• (2) Activities where kids can have fun and learn in the same process. (ex. deck of cards)
  • Who are you communicating this need to? School leaders, board of education, teachers 
    • Why? For teachers to be better informed on how to assist developing children. For the board of education encouraging improvement and advancement for primary education within public schools. 

(3) unification within the community 


how Troost became a major divide in KC:  The 1880s were a period of economic boom for Kansas City and much of the United States. Moderately priced homes were built in the east on either side of the Paseo corridor. The homes were built on speculation, and when the economy crashed in 1890, contractors and backers panicked. Desperate for buyers, the home prices dropped, opening them up to the less-affluent African-American community. At this time many African-Americans relocated to what became "Negro Quality Hill" east of the Paseo near 24th Street due to the proximity to public transportation. Property values became a widespread concern among whites and zoning ordinances were first established and passed by the city council in 1923, in efforts to keep blacks on the east side. By 1940, the most concentrated areas of African-Americans in Kansas City were east of Troost, though there were pockets elsewhere. Prior to desegregation, Lincoln High School and its feeder junior high schools east of Troost offered the only post-elementary education to blacks, further growing the population of African-American residents in jazz district now know as 18th and Vine. In the decades before desegregation, there was another major player at work shaping the neighborhoods of Kansas City. Real estate developer J.C. Nichols was instrumental in developing the Country Club Plaza, which still reigns as a major commercial part of Kansas City and the neighborhoods that surround the area. Nichols orchestrated a "white flight" of sorts from the east side to his developments west of Troost by inducing "panic-selling" and blockbusting. In addition, Nichols' restrictive covenants all but ensured blacks and Jews would not be able to move into the Country Club Plaza. Just after Nichols' death, major changes to the public schools in Kansas City, and across the nation, became the impetus to explicitly use Troost to divide the city. In 1955, the all-white KCMO School board did not resist the Supreme Court ruling that ordered the desegregation of public schools. But, the members did manipulate attendance boundaries to ensure white schools were separated from black schools. Troost was the most obvious border.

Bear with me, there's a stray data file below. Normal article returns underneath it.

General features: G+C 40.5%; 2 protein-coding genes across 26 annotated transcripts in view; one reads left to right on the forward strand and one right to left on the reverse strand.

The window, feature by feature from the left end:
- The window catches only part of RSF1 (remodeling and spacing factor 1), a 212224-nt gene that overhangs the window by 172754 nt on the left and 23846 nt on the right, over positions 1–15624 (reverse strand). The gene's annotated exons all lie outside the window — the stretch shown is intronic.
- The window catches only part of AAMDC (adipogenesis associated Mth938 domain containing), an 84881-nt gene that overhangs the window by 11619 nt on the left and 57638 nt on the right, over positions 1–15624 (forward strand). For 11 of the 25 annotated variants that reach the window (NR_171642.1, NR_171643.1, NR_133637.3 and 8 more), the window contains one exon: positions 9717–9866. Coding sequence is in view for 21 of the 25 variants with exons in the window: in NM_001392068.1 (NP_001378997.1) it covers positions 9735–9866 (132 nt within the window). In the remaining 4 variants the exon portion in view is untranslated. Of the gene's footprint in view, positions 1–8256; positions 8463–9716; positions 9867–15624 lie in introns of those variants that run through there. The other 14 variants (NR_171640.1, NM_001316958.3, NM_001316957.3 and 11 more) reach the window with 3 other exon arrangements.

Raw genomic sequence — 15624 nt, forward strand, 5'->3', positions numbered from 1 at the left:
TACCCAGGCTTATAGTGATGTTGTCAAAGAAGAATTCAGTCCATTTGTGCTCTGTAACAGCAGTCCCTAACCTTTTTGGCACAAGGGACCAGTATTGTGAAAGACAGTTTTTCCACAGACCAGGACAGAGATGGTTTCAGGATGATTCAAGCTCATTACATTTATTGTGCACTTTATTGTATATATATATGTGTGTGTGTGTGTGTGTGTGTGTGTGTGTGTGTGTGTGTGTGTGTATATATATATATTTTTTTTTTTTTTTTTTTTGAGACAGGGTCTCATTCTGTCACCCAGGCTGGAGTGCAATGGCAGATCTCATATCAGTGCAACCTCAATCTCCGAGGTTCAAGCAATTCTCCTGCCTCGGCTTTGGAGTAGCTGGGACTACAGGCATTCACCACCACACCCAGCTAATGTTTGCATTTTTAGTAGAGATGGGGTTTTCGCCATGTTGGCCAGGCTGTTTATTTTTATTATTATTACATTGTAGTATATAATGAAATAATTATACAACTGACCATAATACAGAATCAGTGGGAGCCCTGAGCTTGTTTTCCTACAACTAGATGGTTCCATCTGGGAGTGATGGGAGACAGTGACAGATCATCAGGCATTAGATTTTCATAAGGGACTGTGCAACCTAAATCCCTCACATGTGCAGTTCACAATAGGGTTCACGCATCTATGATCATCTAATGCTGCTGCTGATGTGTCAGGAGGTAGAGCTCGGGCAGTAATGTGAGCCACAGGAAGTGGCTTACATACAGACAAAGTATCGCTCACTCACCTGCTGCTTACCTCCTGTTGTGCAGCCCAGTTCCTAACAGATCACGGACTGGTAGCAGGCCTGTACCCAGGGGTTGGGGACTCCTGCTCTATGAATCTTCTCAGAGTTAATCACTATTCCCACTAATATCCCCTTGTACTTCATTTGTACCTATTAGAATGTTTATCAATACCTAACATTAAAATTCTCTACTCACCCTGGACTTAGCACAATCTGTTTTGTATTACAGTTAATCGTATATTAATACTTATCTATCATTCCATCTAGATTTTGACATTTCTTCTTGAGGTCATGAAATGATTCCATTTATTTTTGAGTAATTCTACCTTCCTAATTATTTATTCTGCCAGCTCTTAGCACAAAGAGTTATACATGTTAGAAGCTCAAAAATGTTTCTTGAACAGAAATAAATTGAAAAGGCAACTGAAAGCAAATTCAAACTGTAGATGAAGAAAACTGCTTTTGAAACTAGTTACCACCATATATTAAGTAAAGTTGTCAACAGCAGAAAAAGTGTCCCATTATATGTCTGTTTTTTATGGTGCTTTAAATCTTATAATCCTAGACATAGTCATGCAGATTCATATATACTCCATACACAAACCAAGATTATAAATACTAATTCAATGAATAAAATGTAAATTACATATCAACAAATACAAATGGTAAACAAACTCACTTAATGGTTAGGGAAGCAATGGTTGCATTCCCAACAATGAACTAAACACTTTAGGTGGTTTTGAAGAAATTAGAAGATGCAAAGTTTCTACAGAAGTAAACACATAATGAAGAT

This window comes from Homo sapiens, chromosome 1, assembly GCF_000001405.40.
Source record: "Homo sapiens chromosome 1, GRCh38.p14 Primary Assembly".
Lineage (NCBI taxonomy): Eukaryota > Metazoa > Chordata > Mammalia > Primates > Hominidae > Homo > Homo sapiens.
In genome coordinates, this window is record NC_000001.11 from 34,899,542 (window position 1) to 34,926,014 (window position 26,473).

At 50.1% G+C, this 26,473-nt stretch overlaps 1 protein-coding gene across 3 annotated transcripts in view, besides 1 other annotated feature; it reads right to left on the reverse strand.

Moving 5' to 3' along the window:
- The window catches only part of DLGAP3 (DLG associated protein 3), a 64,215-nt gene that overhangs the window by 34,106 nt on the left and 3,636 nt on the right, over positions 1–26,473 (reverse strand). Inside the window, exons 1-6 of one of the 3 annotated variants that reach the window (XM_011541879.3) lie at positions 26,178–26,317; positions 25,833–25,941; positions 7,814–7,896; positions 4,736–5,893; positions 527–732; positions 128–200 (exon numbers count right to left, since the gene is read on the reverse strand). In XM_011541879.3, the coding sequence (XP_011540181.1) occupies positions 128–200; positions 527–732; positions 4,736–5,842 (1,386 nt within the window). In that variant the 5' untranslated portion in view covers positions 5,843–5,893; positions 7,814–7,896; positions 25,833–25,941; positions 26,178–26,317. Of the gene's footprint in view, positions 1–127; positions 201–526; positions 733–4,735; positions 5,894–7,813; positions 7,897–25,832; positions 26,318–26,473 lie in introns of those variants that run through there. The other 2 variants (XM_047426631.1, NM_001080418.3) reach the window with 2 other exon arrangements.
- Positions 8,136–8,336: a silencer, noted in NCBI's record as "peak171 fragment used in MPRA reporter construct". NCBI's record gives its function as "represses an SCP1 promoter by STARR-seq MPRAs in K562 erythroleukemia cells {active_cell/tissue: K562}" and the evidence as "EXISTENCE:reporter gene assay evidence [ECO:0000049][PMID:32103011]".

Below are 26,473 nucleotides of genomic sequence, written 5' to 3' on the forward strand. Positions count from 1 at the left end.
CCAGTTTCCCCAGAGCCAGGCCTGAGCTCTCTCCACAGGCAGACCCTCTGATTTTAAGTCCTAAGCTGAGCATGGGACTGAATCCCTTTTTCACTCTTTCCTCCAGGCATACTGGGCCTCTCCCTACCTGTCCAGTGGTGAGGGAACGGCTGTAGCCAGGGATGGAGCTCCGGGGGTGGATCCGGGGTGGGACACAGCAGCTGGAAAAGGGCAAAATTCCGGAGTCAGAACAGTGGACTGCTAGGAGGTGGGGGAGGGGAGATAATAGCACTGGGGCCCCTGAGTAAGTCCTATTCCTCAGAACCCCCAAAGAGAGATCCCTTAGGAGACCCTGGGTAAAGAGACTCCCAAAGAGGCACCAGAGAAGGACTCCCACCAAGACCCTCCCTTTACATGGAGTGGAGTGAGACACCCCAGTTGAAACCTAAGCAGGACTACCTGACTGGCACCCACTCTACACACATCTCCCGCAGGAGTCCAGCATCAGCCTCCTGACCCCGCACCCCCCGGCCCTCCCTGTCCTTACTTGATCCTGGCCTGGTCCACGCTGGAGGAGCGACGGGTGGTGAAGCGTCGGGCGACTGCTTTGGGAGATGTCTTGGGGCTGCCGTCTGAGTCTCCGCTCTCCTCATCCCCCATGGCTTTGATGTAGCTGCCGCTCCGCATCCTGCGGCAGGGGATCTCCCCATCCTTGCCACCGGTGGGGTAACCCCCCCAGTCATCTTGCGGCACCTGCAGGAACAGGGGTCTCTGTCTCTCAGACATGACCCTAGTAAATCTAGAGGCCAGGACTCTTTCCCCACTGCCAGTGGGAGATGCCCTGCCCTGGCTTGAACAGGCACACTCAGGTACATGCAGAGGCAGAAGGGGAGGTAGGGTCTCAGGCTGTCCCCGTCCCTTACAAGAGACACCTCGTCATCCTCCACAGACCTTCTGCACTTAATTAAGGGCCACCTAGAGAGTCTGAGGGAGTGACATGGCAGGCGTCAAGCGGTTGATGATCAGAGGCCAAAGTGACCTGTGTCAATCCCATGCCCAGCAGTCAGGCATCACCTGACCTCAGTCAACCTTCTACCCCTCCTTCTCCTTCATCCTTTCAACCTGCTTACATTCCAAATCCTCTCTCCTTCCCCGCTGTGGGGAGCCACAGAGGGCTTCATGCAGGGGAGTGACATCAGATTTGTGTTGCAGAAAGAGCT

history of education: Inequality within the educational system dates back to the Jim Crow Laws each state enacted from 1876-1965. The state of Missouri's stated, "Separate free schools shall be established for the education of children of African descent; and it shall be unlawful for any colored child to attend any white school, or any white child to attend a colored..." 

    • Audience #1: Who are you trying to help? children who are still developing (under age 5)
    • Audience #2: Who are you trying to reach? community leaders from all backgrounds (upper-class to lower-class) 
    • Who are the stakeholders? (internal) organizations geared towards children / interracial organizations (external) investors / sponsors $$ / social personalities (kc based celebs) 
    • Who will be affected both positively and negatively? (positively) the children involved and the future of the city (negatively) ignorant upper-class that don't understand the importance of diversity. 
    • How are these people related to the problem? Everyone reinforces the idea of the divide of race within the community. Upper-class people believe that they have earned their spot in society while under privileged people don't have a way out. 
  • What are the needs for each of your audiences? awareness / education / motivation for intermingling / universal meeting place "safe zone" 
  • How does your idea support (or change) those needs for each? The goal would be to have a humbling place for both parties to meet at, so no one feels too out of place or too far from home (uncomfortable). But we know that awareness and motivation would have to come first and be quite persuasive before meeting. Writing & sharing stories with kids from outside of their community. Important to keep everything safe, no ones information confidential. 
  • Who are you communicating this need to? community leaders from all backgrounds (upper-class to lower-class) 
    • Why? To advocate the importance of a diverse lifestyle.